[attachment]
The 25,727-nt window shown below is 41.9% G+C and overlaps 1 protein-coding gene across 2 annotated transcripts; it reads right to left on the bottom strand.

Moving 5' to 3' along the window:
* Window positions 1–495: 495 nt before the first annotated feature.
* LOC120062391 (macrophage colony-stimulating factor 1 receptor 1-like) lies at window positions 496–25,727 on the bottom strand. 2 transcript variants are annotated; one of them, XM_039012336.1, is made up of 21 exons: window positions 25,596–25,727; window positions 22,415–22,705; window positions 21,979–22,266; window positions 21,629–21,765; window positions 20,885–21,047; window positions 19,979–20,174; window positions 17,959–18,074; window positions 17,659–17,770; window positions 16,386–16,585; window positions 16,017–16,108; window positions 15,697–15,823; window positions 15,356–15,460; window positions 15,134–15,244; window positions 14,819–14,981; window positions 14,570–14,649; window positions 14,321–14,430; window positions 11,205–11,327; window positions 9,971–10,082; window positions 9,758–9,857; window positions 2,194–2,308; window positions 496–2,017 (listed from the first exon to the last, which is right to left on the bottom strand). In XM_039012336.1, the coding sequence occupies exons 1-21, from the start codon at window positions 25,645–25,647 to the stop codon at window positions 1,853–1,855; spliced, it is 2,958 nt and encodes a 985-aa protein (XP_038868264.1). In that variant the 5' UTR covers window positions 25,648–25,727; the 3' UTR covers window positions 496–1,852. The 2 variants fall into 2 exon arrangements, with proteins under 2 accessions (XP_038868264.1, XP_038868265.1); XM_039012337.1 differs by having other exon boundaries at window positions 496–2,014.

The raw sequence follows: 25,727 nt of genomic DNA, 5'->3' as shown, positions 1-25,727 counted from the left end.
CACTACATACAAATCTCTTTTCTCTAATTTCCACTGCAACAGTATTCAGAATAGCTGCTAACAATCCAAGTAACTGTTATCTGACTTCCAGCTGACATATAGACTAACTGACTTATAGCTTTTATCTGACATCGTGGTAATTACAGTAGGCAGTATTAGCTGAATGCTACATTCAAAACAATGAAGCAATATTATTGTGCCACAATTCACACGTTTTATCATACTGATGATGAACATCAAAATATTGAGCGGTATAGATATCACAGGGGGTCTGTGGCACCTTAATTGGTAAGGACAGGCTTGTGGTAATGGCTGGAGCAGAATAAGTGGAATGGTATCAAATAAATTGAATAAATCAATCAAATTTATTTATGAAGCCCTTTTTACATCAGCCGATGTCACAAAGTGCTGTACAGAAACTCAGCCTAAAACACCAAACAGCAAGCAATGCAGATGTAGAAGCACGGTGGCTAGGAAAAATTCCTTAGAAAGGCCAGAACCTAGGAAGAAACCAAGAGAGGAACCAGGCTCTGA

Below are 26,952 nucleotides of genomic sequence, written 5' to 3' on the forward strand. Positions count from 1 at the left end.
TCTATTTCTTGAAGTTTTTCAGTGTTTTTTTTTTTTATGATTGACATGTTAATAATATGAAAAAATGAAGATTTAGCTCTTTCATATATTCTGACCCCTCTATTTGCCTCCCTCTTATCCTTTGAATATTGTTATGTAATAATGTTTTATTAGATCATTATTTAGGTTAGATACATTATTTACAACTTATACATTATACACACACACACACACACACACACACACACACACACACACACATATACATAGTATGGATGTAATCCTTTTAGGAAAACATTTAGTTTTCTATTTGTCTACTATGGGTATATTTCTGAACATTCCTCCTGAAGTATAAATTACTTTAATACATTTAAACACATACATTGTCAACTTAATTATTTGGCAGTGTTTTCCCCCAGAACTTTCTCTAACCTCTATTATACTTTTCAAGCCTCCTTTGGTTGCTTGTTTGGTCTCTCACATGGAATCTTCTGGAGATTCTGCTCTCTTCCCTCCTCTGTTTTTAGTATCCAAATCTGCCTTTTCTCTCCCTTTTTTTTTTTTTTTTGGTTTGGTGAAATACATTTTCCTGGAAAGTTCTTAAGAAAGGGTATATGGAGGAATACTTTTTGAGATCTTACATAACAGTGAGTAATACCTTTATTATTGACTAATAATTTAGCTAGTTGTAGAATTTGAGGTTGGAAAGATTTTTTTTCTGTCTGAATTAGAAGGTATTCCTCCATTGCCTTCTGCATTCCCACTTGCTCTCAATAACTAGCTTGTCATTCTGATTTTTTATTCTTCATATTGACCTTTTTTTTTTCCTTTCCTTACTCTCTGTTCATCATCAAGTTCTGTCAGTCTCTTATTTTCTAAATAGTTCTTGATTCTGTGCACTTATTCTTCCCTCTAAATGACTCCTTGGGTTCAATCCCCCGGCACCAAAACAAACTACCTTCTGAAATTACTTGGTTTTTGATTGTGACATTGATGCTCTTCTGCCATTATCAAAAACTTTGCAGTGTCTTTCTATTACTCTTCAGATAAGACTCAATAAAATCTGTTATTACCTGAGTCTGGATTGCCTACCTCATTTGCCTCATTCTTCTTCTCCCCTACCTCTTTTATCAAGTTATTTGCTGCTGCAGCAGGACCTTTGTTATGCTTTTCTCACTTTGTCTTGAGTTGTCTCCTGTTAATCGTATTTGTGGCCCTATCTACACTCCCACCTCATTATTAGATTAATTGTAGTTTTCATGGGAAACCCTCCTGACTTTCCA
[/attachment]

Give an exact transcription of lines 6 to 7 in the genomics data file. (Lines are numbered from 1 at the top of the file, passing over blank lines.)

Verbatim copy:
CACTACATACAAATCTCTTTTCTCTAATTTCCACTGCAACAGTATTCAGAATAGCTGCTAACAATCCAAGTAACTGTTATCTGACTTCCAGCTGACATATAGACTAACTGACTTATAGCTTTTATCTGACATCGTGGTAATTACAGTAGGCAGTATTAGCTGAATGCTACATTCAAAACAATGAAGCAATATTATTGTGCCACAATTCACACGTTTTATCATACTGATGATGAACATCAAAATATTGAGCGGTATAGATATCACAGGGGGTCTGTGGCACCTTAATTGGTAAGGACAGGCTTGTGGTAATGGCTGGAGCAGAATAAGTGGAATGGTATCAAATAAATTGAATAAATCAATCAAATTTATTTATGAAGCCCTTTTTACATCAGCCGATGTCACAAAGTGCTGTACAGAAACTCAGCCTAAAACACCAAACAGCAAGCAATGCAGATGTAGAAGCACGGTGGCTAGGAAAAATTCCTTAGAAAGGCCAGAACCTAGGAAGAAACCAAGAGAGGAACCAGGCTCTGA

Below are 26,952 nucleotides of genomic sequence, written 5' to 3' on the forward strand. Positions count from 1 at the left end.